The more we accept the time/workload demands, the more willing we may also become to expect them of others. Realizing and watching for that may be a step in taking a better, more humane direction. Following where this (tangled, knotty) ball of yarn leads me, I recall a George Bernard Shaw aphorism from Maxims from Revolutionaries [sic?] in Man and Superman: “Self sacrifice is that virtue which enables one to sacrifice others without blushing.” On reflection, it may even have a lot to do with my own ‘acadomestic’ sense of beleaguerment and no one recognizing yours and sending you off with orders to take better care of yourself.

        We all need to take better care of ourselves and others too. One is part of the other,


  2. I’ve been a scared coward, telling myself every day to write — even looked up your email in case you weren’t checking in here. Today would have been the day — someone had to let you know Jonathon and Stephen were retweeting each other…

    My mother died of cancer. I left UC Davis graduate school all ABD with a written dss to take care of her. My friend, colleague and comp teaching mentor from UL Lafayette English MA program fought breast cancer as an adjunct. We shared sick jokes and tasteless asci art that I continued to share in her memory. Next Donna Reed, my dss director’s wife and CompLit Lecturer at UC Davis (first course there I TA’d in) fought it and won. Then my cousin, with MS and working too long as assistant to the provost at Lewis and Clark for the insurance, fought the same battle, chemo counter indicated because of MS.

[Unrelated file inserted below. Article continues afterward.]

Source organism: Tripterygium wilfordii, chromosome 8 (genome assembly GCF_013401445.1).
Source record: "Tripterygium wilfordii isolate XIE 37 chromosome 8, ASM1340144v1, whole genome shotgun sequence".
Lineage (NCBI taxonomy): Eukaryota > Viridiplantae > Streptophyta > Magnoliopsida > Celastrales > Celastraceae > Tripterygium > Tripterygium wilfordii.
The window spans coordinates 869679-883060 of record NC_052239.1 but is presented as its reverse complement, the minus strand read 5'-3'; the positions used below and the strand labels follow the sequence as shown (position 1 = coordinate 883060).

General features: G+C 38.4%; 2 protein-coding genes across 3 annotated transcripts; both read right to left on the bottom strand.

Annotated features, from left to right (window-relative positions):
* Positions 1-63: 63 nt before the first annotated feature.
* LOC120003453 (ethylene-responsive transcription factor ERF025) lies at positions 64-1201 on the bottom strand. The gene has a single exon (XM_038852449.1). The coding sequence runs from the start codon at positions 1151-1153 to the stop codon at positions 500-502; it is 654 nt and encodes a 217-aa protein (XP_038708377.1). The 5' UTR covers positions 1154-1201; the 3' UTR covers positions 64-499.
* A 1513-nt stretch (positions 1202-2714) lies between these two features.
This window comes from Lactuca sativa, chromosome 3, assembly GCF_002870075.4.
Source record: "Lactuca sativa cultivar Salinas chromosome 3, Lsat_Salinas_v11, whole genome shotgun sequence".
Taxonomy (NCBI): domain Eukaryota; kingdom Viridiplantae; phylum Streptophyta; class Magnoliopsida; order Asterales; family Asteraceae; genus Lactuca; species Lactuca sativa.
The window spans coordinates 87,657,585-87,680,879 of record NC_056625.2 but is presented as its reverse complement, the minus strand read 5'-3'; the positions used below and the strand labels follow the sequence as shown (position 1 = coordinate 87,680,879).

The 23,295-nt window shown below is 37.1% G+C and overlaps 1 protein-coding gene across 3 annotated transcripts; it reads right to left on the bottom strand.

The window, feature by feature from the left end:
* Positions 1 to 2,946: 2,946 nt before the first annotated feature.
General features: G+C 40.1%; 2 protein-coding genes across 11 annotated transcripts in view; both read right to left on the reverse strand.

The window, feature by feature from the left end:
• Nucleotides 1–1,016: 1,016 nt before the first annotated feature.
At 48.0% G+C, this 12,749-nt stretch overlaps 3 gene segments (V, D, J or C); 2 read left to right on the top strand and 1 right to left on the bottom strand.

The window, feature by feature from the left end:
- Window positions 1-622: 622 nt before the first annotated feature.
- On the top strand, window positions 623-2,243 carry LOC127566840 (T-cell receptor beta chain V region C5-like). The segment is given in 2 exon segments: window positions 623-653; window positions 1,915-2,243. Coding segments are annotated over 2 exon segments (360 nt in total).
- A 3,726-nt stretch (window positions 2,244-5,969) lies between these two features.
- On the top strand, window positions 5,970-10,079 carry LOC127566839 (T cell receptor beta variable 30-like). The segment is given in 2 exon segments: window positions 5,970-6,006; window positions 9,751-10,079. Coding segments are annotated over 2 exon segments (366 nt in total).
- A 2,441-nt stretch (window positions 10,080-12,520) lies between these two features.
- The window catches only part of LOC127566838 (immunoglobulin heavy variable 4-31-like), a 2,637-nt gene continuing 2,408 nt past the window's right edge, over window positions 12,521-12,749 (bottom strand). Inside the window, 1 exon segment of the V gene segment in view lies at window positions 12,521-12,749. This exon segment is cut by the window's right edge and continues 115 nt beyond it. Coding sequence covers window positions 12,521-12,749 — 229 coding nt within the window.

Is there a connection here with higher ed stress and all these stories? I was brave then, but the bravery ran out.

    I’m so glad and relieved that you are still here and will be most put out if you don’t stay. And I won’t be alone.

    Your comment to me on an earlier post, somehow so prescient, touched me deeply at a time when I was feeling singularly beleaguered. Your comment rescued meat the top of the page of my online day book, ahead of the day’s date. Here it is:

    “I’ve been worried a little by the kind of fatigue carried by adjunct organizers. It’s such an overwhelming task. Your curation is so important, and really appreciated all the way over here on the other side of the planet. And I think you’re right that in many conversations, including about MOOCs, there’s something that feels like sweeping the leaves, as we all try to keep up, and keep up together. Thank you, and thanks for making the time to add a comment. You have really got me thinking about blogging, curation and acadomestic labour.”